Wednesday, March 14, 2012

RCI Cyberjournal

Edition 13 March 2012
Canadian International Financial Sports Weather
Canadian

Fighter deal sudddenly in doubt
Julian Fantino, Canada's associate defence minister, says government has not discounted backing out of the plan to buy the U.S. F-35 stealth fighter. He made the comment Tuesday before a House of Commons committee. He says the government remains committed to buying the radar-evading jet, but noted once again that no contract has been signed. Mr. Fantino told the all-party defence committee that the government is considering "if and when" to sign a contract. His comments represent a significant step back from the strident defence the Harper government has offered for the costly, long-delayed program.



Govt. pushing Air Canada labour bill through Commons
A spokeswoman for Canadian Labour Minister Lisa Raitt says a government bill to block a strike or lockout at Air Canada should pass the House of Commons by the early hours of Wednesday. With the threat of a simultaneous strike and lockout at the country's largest airline, Mrs. Raitt is pushing the back-to-work legislation through quickly to be sure to avoid a hit to the still-fragile economy and inconvenience to travelers. The Air Canada bill is an extra insurance measure, since the Conservative government had already temporarily staved off a work stoppage by formally asking the Canada Industrial Relations Board to determine if the airline is an essential service. The legislation will ensure that regardless of what the CIRB decides, there will not be a gap in service due to two current contract disputes at the airline.



Quebec to try to migitate implementation of federal crime bill
The debate isn't over yet in Quebec for the Conservative government's criminal justice legislation. The provincial government announced Tuesday that it would do everything in its power to limit the clout of the legislation that passed a day earlier. Because the provinces are responsible for applying the laws passed in Ottawa, Quebec says it will work to soften Bill C-10 where possible. Provincial Justice Minister Jean-Marc Fournier says he will issue a directive to various players in the justice system to avoid applying the strictest provisions of the crime bill, particularly when it comes to youth offenders.
Some provinces, including Quebec, also say Ottawa should be responsible for paying for the new jail spaces that will be required as a result of the legislation. Quebec estimates the costs at $750 million for new prisons, and at up to $80 million a year for application of the new rules. The new federal legislation increases sentences for drug and sex offences, reduces the use of conditional sentences like house arrest, provides harsher penalties on young offenders, makes it harder to get a pardon, gives crime victims more say in parole hearings and allows victims of terrorism to sue.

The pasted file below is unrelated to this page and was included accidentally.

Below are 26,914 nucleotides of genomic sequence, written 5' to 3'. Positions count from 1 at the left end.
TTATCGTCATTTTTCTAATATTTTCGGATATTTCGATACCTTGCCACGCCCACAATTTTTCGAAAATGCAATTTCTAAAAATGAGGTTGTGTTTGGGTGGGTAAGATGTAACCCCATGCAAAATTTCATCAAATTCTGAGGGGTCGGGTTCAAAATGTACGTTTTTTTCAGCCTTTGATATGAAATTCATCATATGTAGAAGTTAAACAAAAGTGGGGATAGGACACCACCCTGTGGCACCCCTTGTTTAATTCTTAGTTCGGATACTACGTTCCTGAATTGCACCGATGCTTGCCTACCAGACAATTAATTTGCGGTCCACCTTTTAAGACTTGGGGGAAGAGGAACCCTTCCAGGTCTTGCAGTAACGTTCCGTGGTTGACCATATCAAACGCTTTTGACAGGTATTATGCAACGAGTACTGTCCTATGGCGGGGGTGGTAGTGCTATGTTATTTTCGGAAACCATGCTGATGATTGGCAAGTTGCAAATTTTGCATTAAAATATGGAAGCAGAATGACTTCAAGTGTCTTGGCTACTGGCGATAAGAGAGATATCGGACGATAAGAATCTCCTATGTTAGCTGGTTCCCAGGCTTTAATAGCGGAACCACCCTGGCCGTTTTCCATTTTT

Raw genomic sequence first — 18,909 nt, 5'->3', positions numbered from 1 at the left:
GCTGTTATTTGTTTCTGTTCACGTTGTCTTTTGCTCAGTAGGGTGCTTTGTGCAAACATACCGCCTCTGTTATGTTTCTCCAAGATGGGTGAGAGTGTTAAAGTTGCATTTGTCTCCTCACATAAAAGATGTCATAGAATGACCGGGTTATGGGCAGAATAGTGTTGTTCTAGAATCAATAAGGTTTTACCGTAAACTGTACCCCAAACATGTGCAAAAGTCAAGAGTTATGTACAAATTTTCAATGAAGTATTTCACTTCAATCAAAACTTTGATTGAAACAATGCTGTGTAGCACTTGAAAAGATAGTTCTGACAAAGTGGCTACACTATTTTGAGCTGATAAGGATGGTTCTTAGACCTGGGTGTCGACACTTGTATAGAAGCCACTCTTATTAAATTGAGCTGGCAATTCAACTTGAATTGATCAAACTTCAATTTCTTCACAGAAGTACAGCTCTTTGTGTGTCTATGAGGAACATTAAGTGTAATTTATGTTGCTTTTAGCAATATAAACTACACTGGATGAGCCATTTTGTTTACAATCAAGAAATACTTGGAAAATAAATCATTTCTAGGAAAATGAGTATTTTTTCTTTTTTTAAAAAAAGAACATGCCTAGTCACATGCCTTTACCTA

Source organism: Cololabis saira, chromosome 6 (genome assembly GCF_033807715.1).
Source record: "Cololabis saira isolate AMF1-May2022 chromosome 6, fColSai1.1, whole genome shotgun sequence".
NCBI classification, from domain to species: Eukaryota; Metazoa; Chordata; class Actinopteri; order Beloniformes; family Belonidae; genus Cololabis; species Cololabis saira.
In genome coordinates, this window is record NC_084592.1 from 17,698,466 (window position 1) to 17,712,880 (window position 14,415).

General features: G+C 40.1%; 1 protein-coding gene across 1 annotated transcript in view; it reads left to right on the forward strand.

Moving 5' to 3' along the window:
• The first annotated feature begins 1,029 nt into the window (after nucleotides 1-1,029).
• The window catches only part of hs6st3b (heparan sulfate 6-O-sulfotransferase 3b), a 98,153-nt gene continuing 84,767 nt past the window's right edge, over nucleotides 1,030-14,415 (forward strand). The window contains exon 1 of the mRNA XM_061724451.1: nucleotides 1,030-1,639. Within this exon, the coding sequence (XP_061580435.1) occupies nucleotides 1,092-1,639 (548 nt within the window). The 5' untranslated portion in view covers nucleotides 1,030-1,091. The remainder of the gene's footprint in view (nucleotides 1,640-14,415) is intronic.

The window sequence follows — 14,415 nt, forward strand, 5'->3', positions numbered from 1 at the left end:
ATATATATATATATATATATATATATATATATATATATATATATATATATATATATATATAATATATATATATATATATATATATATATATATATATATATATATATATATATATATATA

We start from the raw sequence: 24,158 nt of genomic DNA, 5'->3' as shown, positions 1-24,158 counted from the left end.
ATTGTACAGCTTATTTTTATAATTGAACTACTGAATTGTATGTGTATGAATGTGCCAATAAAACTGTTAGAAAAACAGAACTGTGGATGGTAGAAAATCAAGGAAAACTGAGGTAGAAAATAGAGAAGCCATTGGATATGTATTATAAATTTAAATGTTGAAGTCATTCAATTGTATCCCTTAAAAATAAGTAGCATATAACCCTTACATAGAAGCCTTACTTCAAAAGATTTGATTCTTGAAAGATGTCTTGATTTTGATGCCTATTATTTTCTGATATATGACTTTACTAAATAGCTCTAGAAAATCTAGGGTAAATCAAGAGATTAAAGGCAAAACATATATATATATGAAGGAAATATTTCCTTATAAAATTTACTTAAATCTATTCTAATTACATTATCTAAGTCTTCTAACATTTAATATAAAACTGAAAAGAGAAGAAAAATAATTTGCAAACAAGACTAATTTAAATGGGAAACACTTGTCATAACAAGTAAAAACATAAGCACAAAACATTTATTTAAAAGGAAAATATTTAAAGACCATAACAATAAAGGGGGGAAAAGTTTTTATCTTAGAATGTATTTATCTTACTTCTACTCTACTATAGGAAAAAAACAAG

Former tobacco spokesman says firms treated unfairly
A former tobacco company spokesman says his company was already under fire in the 1970s over its position on tobacco and public health. Michel Descôteaux, who headed Imperial Tobacco's public-relations department for more than two decades, says there was no point trying to argue against a public and media that wanted to hear one thing: that smoking was bad for you. Mr. Descôteaux is testifying at the start of an historic civil suit, the biggest in Canadian history. It pits Quebec smokers against Canada's three biggest cigarette companies. The smokers accuse the tobacco companies of misleading them over the years about the potential danger from cigarettes.
Mr. Descôteaux says the evidence the company had in the 1970s, gathered by company scientists and researchers, was that there was no link between smoking and public health. But he testified that the general public and news media dismissed such reports back then and demanded that the company come clean. The landmark case, with up to $27 billion at stake, is also considered the biggest class-action suit in Canadian history.



Opposition Liberals forthcoming with robocalls
The Liberal party has given Elections Canada samples of its robocall messages and scripts for live calls to voters during last spring's election campaign. Interim leader Bob Rae says the party has recordings of all its campaign robocalls and will make them available if needed for the investigation into alleged vote-suppression tactics. And he's calling on the Conservatives to be equally transparent. Elections Canada is investigating thousands of complaints about fraudulent robocalls in which someone purporting to be calling on behalf of the agency misdirected voters to non-existent polling locations. Opposition parties accuse the Conservatives of masterminding a widespread, vote-suppression scheme since discovering that fraudulent robocalls in the hotly contested riding of Guelph had been traced to a company used by Tory candidates.



B.C. teachers blame govt. for contract deadlock
The B.C. Teachers Federation says its latest effort to break the deadlock in the teachers contract dispute has failed
and the union blames the government for refusing to budge. Union President Susan Lambert says the federation had been working behind the scenes at the Labour Relations Board to have an independent mediator appointed to resolve the dispute, and had offered to compromise on every issue, including salary. She says she even phoned Education Minister George Abbott last Friday to make him aware of the teachers' offer, but the government has stood firm. The legislation would ban further strikes and appoint a mediator in the dispute, but the mediator would have to work within the government's policy of no wage increases.




International

Syrian govt. claims recaptured city
The Syrian Observatory for Human Rights reports at least 48 persons were reported killed in violence across Syria on Tuesday, including 25 members of the security forces. The soldiers died in the southern region of Daraa in the second deadly ambush the same day on the military, which has led a year-long crackdown on dissent that activists say has cost more than 8,500 lives. As the regime battles to mop up resistance, Syria's Al-Watan newspaper said government forces had recaptured the rebel stronghold of Idlib city in the northwest, following what activists said were three days of heavy shelling. Activists acknowledged the army had deployed in the city but said they faced pockets of resistance by rebel fighters. The Observatory said the army had shelled several districts of Idlib, leaving an unknown number of casualties and with clashes taking place in pockets of resistance.